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MSE Special Seminar: Dr. Younjin Min, Interfacial Dynamics of Nanoconfined Molecules and Macromolecules

Assistant Professor, Department of Polymer Engineering, University of Akron
Monday, April 1, 2019, 3:00 pm
264 MacQuigg Labs
105 W. Woodruff Ave
Columbus, OH 43210


The properties of molecules and macromolecules when confined at nanometer scales differ greatly from their bulk properties owing to the introduction of symmetry breaking, structural frustration and confinement-induced entropy loss in the system. This talk will describe how different degrees of nanoconfiment alter the structural organization and interfacial properties of soft matter ranging from non-biological to biological ones. In the first part of this presentation, nanoconfinement induced intermolecular interactions of two types of ionic liquids (ILs) and their rheological properties will be discussed in conjunction with the analysis of molecular orientation, organization, and assembly at the interfaces. Mechanisms on how biomacromolecules such as silk fibroin (SF) proteins self-assemble into hierarchical structures at the multiple-length levels will be explained in the second part of the seminar. The presentation will conclude with some perspectives on new fundamental insights for rational design of these two important material classes with desired interfacial properties in use of fabricating superior functional materials and devices.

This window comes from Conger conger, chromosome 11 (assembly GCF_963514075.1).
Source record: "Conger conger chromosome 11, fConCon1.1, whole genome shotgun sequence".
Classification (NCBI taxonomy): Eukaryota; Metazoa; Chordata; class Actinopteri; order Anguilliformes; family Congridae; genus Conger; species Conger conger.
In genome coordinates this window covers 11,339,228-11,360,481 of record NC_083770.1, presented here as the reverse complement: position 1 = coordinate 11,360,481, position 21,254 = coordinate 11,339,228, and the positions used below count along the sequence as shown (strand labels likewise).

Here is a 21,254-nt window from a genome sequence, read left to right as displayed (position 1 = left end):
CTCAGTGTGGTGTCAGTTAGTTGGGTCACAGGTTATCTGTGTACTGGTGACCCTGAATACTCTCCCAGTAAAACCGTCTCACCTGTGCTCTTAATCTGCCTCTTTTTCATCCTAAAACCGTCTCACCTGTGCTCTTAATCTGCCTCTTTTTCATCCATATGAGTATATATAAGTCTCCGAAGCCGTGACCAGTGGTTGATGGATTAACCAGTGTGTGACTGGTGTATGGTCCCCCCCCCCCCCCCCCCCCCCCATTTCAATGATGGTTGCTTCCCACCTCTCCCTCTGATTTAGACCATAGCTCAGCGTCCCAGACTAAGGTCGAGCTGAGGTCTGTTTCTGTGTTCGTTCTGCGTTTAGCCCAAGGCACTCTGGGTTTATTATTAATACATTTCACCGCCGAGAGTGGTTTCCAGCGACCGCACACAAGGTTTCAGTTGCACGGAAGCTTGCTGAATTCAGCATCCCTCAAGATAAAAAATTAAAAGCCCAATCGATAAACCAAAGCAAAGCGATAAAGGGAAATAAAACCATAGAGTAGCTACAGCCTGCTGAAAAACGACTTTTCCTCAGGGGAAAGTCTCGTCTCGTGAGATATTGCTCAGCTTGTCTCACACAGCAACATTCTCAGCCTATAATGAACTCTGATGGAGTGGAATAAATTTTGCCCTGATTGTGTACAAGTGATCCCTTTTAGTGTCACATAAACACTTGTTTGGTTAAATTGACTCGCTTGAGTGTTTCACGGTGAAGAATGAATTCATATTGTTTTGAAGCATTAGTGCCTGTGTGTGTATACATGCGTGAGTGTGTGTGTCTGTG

Dr. Younjin MinProf. Younjin Min joined the Polymer Engineering department at the University of Akron in 2013 as an Assistant Professor. She obtained her Bachelor’s Degree in Environmental Science and Engineering at Ewha Womans University in Korea. She then completed her Master’s Degree in Chemical and Biomolecular Engineering at Korea Advanced Institute of Science and Technology (KAIST), where she developed novel biocompatible diblock copolymers for nano-sized drug delivery carriers. Subsequently, she joined the biomedical center at Korea Institute of Science and Technology (KIST) and worked on the area of formulating protein drug carriers for tissue regeneration. She received her Ph.D. from the Department of Chemical Engineering at the University of California, Santa Barbara. Her Ph.D. research focused on adhesion and interfacial phenomena of soft condensed matter, ranging from biological (lipid membranes, proteins) to non-biological (polymers, nanoparticles, surfactants) systems. Following her Ph.D., Prof. Min joined the Massachusetts Institute of Technology as a postdoctoral researcher to conduct research on functional biomaterials relying on the synthesis of bio-inspired polyions and protein polymers for enhanced wound healing application and transcutaneous immunization. She has over 36 publications in high-impact journals, including Nature Materials, Nano Letters, and Proceedings of the National Academy of Sciences, and two patents on novel biocompatible materials. These publications have been very impactful, receiving over 2,600 citations with h-index of 20. Her current research interests encompass the area of surface and interfacial science and materials, including intermolecular interactions, adhesion, friction, colloidal science, thin film fabrication, polymer synthesis, biophysics, and biomaterials for biomedical applications. Her research efforts have been recognized through prestigious awards including the Korean Governmental Research Fellowship, the Schlinger Scholarship for Excellence in Chemical Engineering Research, the ACS-PRF Young Investigator Award, PPS Early Career Award, KIChE President Young Investigator Award, and rewarded by accumulating about 1.6 M dollars from competitive federal and industrial funds including DOE, NSF-CBET, NSF-CMMI, ACS-PRF, P&G, and Vaxess. She has been serving as an editorial board member for the renowned journal of Colloids and Interfaces and Coatings.